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Interview with former DFB physiotherapist Klaus Eder
"After the game is before the game." This quote from the former coach of the national soccer team, Sepp Herberger, applies in particular to the medical department of the national team. Injuries need to be treated and preventative measures taken to get as many players fit for the next game as possible.
As chief physiotherapist of the DFB, Klaus Eder was part of the team behind the team and has accompanied the national soccer team to games and tournaments since 1988.
Klaus, important players like Bastian Schweinsteiger and Sami Khedira were fit again after a break from injury when it really mattered. How important is the role of the medical and therapeutic department around a tournament like the 2014 World Cup in Brazil?
We are excellently positioned in the medical field and also need a functioning, well-rehearsed treatment team in order to recover injured players as quickly as possible. Based on an exact medical diagnosis, it is then necessary to draw up a physiotherapeutic treatment plan.
If the player is then treated as best as possible, he can often be brought back into good condition by the next game, if the injury allows it. Especially during a world championship, our physiotherapy department is on duty around the clock.
What does your working day look like during a major event?
Between games, we take care of the players from 8 a.m. to 11 p.m., then we sit down with the medical department and discuss which player needs a certain type of treatment. We also celebrate victories and defeats in our treatment room, depending on whether the treatment works or does not affect the player's condition as desired.
Of course we are also challenged during a game. For example, if a player's ligament comes loose from its anchorage to bone, we cool the spot and slide the ligament back into place to make the pain more bearable and allow the player to continue. An exact diagnosis can then only be made after the game and, if necessary, lead to further treatments.
How has physiotherapy in top-level sport changed in recent years?
The requirements are constantly increasing and there are always new challenges to be mastered. Everything has become a lot more professional, not just the support staff, which has new fields added and has grown a lot, but also the players.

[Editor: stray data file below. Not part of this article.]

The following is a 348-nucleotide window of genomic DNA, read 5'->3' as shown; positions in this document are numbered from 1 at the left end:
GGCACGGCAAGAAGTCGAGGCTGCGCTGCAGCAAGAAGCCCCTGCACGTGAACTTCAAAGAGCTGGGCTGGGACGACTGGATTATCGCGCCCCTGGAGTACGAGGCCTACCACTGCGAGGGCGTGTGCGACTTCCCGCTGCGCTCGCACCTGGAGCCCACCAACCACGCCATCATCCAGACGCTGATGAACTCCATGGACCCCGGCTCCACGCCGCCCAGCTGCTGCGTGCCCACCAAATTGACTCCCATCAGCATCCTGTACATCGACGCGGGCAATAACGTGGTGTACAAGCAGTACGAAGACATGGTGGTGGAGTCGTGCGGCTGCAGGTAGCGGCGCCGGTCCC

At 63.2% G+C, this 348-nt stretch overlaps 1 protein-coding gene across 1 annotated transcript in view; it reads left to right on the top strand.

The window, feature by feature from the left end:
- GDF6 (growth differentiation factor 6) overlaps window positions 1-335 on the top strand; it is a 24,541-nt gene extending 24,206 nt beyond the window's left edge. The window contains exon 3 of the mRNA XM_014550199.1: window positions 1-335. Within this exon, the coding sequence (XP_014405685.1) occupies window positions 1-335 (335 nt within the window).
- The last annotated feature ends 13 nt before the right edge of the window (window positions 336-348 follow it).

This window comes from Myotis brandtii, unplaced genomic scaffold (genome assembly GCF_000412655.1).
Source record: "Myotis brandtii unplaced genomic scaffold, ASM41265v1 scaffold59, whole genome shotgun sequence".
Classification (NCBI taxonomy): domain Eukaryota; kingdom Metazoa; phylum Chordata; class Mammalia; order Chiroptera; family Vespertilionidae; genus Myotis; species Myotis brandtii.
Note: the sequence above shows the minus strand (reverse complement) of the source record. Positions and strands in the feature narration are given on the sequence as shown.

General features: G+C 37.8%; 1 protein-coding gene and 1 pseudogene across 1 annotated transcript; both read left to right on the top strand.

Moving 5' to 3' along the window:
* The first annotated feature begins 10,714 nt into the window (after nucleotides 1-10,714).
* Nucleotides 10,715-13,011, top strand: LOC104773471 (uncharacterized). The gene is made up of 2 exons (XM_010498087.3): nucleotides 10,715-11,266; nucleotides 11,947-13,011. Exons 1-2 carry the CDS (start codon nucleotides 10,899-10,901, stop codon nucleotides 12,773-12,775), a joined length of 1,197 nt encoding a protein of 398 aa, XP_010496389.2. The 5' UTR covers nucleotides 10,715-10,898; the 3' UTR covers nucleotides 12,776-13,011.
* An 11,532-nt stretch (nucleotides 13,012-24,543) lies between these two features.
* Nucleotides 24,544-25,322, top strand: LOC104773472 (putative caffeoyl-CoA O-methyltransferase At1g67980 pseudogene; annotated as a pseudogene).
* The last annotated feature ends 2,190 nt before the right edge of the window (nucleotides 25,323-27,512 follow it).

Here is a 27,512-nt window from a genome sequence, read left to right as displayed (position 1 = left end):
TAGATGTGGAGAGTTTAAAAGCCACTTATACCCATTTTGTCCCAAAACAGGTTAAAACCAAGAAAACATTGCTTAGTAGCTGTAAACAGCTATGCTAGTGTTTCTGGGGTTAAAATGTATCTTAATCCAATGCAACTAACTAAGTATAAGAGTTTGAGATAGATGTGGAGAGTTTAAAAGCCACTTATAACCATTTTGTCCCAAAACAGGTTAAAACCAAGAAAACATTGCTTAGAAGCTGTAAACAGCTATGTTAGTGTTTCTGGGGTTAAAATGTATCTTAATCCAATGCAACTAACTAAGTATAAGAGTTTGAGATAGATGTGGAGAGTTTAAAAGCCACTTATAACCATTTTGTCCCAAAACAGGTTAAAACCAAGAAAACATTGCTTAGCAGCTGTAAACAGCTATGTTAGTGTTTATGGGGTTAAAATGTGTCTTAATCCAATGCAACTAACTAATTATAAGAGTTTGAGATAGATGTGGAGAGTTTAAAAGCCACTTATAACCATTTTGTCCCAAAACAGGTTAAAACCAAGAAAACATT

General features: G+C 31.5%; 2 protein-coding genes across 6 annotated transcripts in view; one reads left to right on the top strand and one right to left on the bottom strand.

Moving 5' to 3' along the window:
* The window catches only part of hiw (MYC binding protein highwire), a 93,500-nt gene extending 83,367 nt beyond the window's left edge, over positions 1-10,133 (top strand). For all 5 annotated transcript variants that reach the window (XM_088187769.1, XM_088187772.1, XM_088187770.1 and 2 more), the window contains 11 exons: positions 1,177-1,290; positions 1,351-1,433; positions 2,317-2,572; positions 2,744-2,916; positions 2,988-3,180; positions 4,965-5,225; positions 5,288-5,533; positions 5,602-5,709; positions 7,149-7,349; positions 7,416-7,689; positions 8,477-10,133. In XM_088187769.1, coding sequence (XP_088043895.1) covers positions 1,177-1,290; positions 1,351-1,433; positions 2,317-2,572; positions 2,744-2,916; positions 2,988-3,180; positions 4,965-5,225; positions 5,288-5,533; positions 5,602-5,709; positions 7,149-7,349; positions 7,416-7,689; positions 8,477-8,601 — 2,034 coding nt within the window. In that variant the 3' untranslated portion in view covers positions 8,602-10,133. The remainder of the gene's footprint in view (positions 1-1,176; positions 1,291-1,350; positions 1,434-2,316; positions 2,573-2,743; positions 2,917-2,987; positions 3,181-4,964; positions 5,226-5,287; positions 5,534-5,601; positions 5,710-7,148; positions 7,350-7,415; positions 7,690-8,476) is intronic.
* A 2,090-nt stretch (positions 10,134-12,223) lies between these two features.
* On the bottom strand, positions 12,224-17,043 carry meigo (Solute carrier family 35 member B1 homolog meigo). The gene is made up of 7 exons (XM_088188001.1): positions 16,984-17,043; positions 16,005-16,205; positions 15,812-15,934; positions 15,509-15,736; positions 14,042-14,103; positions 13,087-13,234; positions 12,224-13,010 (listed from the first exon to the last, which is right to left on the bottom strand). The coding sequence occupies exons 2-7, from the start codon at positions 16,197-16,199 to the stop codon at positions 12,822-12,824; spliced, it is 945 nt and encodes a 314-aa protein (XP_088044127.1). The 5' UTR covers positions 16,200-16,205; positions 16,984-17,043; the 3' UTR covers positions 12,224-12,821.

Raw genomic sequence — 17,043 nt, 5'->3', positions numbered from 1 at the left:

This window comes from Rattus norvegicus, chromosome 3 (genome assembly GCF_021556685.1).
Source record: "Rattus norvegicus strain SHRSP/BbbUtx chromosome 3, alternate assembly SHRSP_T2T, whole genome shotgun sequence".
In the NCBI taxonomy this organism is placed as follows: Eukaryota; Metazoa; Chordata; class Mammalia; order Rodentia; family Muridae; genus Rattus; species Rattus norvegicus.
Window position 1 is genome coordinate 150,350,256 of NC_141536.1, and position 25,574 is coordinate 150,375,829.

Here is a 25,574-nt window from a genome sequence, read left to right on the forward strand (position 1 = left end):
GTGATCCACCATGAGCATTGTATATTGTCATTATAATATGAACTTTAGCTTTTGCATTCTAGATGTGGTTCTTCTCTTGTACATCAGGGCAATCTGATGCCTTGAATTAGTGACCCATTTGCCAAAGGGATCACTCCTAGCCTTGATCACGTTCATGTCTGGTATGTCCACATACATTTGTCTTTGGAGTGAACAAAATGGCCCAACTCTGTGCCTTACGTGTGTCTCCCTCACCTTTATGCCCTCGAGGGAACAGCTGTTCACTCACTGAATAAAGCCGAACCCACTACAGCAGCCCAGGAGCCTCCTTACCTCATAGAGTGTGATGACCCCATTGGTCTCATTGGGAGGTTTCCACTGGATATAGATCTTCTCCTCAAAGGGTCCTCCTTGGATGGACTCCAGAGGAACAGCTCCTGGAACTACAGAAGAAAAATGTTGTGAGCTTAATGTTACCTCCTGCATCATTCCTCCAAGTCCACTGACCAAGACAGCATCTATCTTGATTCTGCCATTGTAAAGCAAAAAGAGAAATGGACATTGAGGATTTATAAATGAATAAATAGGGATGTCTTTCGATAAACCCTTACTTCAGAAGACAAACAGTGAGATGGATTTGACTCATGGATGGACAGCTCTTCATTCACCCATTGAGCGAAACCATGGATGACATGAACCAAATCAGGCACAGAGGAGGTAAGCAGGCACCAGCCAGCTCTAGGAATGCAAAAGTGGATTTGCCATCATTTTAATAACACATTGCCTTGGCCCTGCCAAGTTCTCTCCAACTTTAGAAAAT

The foot alone has 26 joints. If one is not in its correct position, the functionality of the active and passive musculoskeletal system can be impaired.
What knowledge must physiotherapists have in top-level sport?
All physiotherapists who want to work for a senior national team need a license from the DOSB (German Olympic Sports Confederation) as a sports physiotherapist. Comprehensive knowledge of manual therapy and osteopathy is also necessary. Without proper knowledge of anatomy and biomechanics as well as appropriate training, it is not possible. Without a physiotherapeutic diagnosis, which determines the cause of complaints, the physiotherapist would end up treating in the dark.
Of course, the years of experience of a physiotherapist also plays an important role. In addition, you have to be prepared for the fact that the players occasionally unload their private problems or their frustration in the treatment room.
Can you give us an example of how important it is to have a correct diagnosis in physiotherapy?
If we look at muscle injuries, for example, we differentiate between structural damage with bleeding (muscle fiber tear, muscle bundle tear or muscle tear) and structural damage without bleeding, such as mechanical overload or incorrect strain, strains or trigger ligaments (twisted fascial ligaments).
Depending on the findings of the doctor or physiotherapist, a differentiated treatment plan can result in order to restore the functionality and performance of the musculoskeletal system. Of course, the treatment strategy can be erroneous if the diagnosis is wrong.
The cooperation and the same terminology of the medical department has the highest priority in order to be able to guarantee an appropriate treatment and rehabilitation of the patient.
What role does functional training play in athlete rehabilitation?
In functional training, not only is a muscle separated, but entire muscle chains are trained. Accordingly, not only the affected area is stressed during rehabilitation, but also the surrounding muscles. Exercises to increase strength, coordination and stabilization can be carried out with a variety of small devices. The exercises can be aimed specifically at later movement sequences.